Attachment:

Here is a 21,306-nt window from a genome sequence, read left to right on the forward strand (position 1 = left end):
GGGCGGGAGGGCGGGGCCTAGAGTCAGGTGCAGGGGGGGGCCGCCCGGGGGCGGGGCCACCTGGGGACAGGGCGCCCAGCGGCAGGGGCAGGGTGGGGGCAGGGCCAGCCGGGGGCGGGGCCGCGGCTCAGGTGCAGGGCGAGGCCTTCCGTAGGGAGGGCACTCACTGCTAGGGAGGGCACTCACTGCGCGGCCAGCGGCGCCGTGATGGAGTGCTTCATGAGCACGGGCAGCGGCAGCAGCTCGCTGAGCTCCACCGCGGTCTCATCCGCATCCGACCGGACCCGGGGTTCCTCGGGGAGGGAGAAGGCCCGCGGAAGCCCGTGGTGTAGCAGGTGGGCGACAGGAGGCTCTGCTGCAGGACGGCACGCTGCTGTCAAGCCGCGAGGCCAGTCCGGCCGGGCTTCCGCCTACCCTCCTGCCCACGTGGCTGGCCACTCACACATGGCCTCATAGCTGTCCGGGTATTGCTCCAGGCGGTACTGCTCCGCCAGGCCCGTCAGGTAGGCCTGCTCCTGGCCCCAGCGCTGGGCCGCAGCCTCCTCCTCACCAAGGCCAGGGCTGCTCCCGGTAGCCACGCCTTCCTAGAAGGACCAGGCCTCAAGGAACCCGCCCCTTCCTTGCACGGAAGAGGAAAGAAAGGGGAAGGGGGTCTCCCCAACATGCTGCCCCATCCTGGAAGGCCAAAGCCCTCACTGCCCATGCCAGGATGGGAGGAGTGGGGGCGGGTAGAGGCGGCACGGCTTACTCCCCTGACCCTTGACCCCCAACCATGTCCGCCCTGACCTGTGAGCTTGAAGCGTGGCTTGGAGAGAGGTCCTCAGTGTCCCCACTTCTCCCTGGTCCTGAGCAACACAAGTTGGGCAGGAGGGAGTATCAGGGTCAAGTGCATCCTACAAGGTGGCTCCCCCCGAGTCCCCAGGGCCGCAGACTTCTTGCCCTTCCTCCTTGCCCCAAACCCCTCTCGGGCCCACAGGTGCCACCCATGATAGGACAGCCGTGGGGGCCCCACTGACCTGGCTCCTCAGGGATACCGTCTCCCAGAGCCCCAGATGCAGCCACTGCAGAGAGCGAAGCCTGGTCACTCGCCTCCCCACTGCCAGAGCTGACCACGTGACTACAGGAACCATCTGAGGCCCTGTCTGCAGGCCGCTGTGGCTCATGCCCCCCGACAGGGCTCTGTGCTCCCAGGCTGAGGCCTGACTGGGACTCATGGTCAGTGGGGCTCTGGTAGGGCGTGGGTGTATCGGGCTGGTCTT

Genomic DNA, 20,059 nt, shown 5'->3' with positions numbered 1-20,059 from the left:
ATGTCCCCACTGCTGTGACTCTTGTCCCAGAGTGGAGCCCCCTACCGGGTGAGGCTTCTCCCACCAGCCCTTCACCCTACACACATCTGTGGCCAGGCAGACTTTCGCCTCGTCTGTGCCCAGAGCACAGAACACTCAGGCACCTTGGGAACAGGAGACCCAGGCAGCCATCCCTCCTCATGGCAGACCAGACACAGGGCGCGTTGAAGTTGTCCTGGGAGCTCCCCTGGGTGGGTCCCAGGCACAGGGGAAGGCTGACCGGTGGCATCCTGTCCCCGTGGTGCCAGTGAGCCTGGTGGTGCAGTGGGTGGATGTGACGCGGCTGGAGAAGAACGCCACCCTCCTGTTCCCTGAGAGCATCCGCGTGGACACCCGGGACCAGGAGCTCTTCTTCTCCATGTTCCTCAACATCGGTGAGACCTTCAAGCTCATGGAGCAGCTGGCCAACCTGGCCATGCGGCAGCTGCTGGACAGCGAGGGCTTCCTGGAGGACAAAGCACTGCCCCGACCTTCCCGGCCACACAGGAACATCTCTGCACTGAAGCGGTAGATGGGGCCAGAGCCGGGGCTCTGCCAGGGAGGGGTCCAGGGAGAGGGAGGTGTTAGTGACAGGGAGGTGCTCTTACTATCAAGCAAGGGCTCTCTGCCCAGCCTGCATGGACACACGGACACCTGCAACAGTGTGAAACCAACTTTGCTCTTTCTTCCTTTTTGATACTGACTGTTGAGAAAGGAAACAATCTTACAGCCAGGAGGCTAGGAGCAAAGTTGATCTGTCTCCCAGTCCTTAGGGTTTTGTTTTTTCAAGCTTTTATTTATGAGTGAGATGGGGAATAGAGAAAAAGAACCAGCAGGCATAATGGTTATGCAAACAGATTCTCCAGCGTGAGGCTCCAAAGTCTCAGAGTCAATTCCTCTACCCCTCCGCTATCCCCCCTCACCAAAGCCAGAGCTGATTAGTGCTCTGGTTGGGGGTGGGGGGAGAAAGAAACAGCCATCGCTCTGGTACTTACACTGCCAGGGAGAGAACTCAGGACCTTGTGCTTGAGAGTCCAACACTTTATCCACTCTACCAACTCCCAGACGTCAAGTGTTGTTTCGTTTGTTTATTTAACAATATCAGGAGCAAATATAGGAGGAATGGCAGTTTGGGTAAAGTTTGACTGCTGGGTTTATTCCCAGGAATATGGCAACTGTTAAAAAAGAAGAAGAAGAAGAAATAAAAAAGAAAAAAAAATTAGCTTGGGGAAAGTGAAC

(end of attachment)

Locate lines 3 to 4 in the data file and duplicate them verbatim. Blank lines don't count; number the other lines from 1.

Genomic DNA, 20,059 nt, shown 5'->3' with positions numbered 1-20,059 from the left:
ATGTCCCCACTGCTGTGACTCTTGTCCCAGAGTGGAGCCCCCTACCGGGTGAGGCTTCTCCCACCAGCCCTTCACCCTACACACATCTGTGGCCAGGCAGACTTTCGCCTCGTCTGTGCCCAGAGCACAGAACACTCAGGCACCTTGGGAACAGGAGACCCAGGCAGCCATCCCTCCTCATGGCAGACCAGACACAGGGCGCGTTGAAGTTGTCCTGGGAGCTCCCCTGGGTGGGTCCCAGGCACAGGGGAAGGCTGACCGGTGGCATCCTGTCCCCGTGGTGCCAGTGAGCCTGGTGGTGCAGTGGGTGGATGTGACGCGGCTGGAGAAGAACGCCACCCTCCTGTTCCCTGAGAGCATCCGCGTGGACACCCGGGACCAGGAGCTCTTCTTCTCCATGTTCCTCAACATCGGTGAGACCTTCAAGCTCATGGAGCAGCTGGCCAACCTGGCCATGCGGCAGCTGCTGGACAGCGAGGGCTTCCTGGAGGACAAAGCACTGCCCCGACCTTCCCGGCCACACAGGAACATCTCTGCACTGAAGCGGTAGATGGGGCCAGAGCCGGGGCTCTGCCAGGGAGGGGTCCAGGGAGAGGGAGGTGTTAGTGACAGGGAGGTGCTCTTACTATCAAGCAAGGGCTCTCTGCCCAGCCTGCATGGACACACGGACACCTGCAACAGTGTGAAACCAACTTTGCTCTTTCTTCCTTTTTGATACTGACTGTTGAGAAAGGAAACAATCTTACAGCCAGGAGGCTAGGAGCAAAGTTGATCTGTCTCCCAGTCCTTAGGGTTTTGTTTTTTCAAGCTTTTATTTATGAGTGAGATGGGGAATAGAGAAAAAGAACCAGCAGGCATAATGGTTATGCAAACAGATTCTCCAGCGTGAGGCTCCAAAGTCTCAGAGTCAATTCCTCTACCCCTCCGCTATCCCCCCTCACCAAAGCCAGAGCTGATTAGTGCTCTGGTTGGGGGTGGGGGGAGAAAGAAACAGCCATCGCTCTGGTACTTACACTGCCAGGGAGAGAACTCAGGACCTTGTGCTTGAGAGTCCAACACTTTATCCACTCTACCAACTCCCAGACGTCAAGTGTTGTTTCGTTTGTTTATTTAACAATATCAGGAGCAAATATAGGAGGAATGGCAGTTTGGGTAAAGTTTGACTGCTGGGTTTATTCCCAGGAATATGGCAACTGTTAAAAAAGAAGAAGAAGAAGAAATAAAAAAGAAAAAAAAATTAGCTTGGGGAAAGTGAAC